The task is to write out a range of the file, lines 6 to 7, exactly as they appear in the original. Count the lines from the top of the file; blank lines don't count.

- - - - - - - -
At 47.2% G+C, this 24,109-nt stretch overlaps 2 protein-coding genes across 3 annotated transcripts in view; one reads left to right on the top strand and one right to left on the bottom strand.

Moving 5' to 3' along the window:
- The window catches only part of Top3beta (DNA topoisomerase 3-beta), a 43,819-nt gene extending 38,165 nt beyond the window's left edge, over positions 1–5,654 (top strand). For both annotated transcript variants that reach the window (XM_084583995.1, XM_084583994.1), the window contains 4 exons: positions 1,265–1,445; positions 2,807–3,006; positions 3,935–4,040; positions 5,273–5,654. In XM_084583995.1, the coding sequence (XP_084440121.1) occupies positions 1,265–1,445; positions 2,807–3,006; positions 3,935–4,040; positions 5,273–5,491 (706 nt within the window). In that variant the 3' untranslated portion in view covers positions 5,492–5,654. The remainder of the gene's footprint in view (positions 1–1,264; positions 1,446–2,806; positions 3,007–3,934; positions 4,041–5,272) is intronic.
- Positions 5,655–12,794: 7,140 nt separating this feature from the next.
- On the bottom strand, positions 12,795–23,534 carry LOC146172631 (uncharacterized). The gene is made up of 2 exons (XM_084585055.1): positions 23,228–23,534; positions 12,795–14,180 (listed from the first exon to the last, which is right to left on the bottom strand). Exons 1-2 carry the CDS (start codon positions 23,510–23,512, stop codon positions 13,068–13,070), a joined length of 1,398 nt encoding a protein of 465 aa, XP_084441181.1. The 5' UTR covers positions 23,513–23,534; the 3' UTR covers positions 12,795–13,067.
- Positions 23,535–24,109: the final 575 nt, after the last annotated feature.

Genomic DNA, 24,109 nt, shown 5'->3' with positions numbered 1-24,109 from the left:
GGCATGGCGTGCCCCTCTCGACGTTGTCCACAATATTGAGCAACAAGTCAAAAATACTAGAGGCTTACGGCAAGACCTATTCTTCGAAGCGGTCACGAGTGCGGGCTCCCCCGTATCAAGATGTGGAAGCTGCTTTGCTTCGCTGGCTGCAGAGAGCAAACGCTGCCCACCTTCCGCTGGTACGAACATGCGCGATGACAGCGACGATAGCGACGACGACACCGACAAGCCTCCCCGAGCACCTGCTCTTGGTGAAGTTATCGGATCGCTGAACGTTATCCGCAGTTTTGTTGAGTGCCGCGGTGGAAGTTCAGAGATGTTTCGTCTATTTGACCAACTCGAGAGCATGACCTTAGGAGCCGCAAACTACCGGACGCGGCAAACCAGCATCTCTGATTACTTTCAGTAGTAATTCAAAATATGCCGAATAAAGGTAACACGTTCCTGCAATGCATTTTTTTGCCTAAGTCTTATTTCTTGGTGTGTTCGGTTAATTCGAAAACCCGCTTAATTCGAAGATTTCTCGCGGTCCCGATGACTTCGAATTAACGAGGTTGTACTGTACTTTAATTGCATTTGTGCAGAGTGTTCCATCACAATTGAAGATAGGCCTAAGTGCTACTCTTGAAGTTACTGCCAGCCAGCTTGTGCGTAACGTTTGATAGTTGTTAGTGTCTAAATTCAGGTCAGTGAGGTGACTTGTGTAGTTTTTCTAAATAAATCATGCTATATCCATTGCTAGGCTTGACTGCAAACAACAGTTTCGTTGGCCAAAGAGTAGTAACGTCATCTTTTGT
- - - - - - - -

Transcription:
- Positions 23,535–24,109: the final 575 nt, after the last annotated feature.

Genomic DNA, 24,109 nt, shown 5'->3' with positions numbered 1-24,109 from the left: